It had been one of the hottest weeks on record at home, near Charlotte, NC. It was so hot we could barely breathe when we went outdoors. It was almost too hot for me, even with my thin southern blood. Although we have learned from experience not to put too much stock in weather forecasts, we were watching, and hoping for a change. By Friday, a change was in the forecast and the weekend plan decision was made. We didn't have an agenda for the weekend. The weather forecast was not for great weather, just a change from the stifling heat. I did have a couple of small projects in mind if we stayed at the dock.
Friday August 10, 2007
When we left home after work, the car thermometer read 103 degrees, the official predicted high for the day. Needless to say, the weather change had not occurred. We took the northern route through Greenville, NC. We find that this is an easier route during Friday rush hour. We stopped for dinner and for supplies. We still made it in a little over 5 hours, which is about average. We arrived at Ensign Harbor to find there was no electrical power, anywhere. Jeanette came out and told us the power had been off for a couple hours due to a bad storm, and they had no idea when it would be restored. The forecast for a change in the weather was right. Score one for NOAA. Except for the lack of air conditioning, this was not a huge inconvenience. After all, Southern Star is a self-contained cruising sailboat. Shore power is not an absolute requirement. We unpacked and rigged for bad weather. We were almost ready for bed when the power came back on. This welcome event allowed us to make use of a small miracle of modern science, the portable air-conditioner. We slept cool and dry.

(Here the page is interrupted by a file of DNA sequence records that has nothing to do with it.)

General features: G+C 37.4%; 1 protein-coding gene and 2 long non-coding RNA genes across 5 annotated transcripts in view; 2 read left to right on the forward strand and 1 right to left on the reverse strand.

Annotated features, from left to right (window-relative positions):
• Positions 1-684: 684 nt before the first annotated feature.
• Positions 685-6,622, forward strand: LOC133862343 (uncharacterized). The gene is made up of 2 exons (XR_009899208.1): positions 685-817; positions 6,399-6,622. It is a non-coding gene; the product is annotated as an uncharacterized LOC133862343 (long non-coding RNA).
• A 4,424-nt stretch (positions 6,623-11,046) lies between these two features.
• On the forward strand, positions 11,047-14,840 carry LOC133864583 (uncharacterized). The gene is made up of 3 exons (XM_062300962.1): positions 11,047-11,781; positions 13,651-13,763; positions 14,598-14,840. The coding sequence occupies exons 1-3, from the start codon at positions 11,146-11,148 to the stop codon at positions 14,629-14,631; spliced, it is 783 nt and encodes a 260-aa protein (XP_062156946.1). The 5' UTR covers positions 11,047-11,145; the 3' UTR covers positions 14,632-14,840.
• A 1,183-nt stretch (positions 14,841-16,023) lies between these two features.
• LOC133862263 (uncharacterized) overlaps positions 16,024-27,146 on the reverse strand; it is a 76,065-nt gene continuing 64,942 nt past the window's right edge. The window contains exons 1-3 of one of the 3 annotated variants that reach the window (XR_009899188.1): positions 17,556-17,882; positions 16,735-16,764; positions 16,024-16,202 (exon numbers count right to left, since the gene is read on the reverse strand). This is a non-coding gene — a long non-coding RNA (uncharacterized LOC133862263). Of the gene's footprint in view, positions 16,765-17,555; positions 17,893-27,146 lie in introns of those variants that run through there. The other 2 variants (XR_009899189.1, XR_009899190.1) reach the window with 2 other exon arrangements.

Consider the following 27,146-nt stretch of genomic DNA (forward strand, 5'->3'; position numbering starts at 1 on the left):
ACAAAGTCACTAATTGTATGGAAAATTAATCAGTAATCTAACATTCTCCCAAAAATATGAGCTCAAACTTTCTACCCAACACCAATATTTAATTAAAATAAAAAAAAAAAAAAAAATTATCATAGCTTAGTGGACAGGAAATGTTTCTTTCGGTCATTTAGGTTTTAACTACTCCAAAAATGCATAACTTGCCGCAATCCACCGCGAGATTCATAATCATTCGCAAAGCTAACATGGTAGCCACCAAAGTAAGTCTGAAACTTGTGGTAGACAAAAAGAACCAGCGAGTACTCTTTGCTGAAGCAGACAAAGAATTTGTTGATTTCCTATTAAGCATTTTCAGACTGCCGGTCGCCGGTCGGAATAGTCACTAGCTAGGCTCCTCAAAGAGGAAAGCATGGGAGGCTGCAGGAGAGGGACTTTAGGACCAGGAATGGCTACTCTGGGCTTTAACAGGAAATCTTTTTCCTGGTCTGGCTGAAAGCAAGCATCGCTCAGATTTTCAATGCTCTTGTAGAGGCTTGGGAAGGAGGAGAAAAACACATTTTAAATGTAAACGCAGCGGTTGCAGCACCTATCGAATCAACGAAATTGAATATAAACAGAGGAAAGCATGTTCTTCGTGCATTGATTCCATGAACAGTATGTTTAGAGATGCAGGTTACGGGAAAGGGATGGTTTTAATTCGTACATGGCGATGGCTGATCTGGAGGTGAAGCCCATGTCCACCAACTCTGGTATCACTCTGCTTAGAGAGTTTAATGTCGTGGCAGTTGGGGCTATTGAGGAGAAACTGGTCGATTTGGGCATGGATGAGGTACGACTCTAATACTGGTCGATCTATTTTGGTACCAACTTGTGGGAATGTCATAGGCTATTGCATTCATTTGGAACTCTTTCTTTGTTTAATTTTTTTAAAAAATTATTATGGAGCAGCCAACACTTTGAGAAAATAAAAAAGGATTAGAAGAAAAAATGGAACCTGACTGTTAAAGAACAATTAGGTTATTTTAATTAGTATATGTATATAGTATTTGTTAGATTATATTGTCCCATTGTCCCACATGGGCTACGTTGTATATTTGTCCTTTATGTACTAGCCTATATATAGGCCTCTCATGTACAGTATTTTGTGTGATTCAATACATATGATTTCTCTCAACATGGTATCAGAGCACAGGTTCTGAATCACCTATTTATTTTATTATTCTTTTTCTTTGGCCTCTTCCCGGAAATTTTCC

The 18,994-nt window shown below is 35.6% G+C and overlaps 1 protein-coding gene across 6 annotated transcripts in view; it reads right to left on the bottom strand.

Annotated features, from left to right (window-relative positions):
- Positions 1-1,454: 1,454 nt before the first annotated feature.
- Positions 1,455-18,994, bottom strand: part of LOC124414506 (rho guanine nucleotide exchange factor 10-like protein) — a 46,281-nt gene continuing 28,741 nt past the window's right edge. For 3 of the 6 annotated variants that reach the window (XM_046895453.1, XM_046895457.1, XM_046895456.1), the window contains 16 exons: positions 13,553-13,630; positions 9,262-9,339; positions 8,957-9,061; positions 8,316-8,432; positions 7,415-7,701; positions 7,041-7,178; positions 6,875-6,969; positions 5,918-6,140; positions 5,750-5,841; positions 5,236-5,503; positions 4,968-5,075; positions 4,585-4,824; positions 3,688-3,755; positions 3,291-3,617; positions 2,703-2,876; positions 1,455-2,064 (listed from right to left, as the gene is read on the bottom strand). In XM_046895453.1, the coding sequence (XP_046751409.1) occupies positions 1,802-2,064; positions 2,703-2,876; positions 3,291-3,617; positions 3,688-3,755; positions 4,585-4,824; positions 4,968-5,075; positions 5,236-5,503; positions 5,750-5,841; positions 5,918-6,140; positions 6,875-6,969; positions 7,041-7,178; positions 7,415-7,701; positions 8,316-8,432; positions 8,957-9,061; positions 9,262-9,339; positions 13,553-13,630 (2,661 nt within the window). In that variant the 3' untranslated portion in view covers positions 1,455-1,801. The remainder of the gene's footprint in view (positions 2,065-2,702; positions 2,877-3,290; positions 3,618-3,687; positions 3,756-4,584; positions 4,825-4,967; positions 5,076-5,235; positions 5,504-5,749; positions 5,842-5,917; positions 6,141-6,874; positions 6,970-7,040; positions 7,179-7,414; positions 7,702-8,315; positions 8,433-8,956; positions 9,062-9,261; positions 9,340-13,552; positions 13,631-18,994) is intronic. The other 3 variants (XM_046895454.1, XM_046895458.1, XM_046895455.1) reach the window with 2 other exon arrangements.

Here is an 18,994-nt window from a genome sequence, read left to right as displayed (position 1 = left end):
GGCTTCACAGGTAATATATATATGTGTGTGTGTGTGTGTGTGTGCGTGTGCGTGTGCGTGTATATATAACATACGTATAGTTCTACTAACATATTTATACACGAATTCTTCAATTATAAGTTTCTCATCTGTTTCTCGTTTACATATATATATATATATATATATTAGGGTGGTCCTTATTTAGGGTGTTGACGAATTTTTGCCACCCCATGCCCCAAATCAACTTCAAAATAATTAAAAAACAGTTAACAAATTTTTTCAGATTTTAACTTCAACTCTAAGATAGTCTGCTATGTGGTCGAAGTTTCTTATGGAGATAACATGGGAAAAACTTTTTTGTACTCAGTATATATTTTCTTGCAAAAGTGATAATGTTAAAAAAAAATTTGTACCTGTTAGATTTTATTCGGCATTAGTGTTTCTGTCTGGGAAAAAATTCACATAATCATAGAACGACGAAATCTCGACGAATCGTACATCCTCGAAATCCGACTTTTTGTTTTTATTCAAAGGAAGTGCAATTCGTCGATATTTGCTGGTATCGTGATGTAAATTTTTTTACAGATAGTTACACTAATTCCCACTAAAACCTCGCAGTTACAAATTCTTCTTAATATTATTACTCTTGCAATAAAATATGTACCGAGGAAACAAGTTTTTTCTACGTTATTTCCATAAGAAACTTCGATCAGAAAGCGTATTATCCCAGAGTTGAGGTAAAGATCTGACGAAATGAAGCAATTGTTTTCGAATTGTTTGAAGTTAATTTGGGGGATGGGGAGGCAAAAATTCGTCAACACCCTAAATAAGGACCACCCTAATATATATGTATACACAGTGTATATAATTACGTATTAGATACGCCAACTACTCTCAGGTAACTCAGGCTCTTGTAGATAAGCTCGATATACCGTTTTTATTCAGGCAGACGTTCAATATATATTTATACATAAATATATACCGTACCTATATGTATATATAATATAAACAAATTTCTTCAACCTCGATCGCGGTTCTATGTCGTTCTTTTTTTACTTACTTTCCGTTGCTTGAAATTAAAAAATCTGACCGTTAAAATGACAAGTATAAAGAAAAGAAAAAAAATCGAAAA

Saturday August 11, 2007
The morning's weather was fairly nice. There were plenty of clouds and it was muggy, but not bad. Judy suggested a pancake breakfast at the Deli in Oriental. I should clarify by saying that Judy wanted blueberry pancakes. The fact that the Deli does not serve blueberry pancakes did not deter the very first mate because she had brought her own blueberries from home. After breakfast, we stopped by the local chandlery for supplies for my little projects and returned to the boat.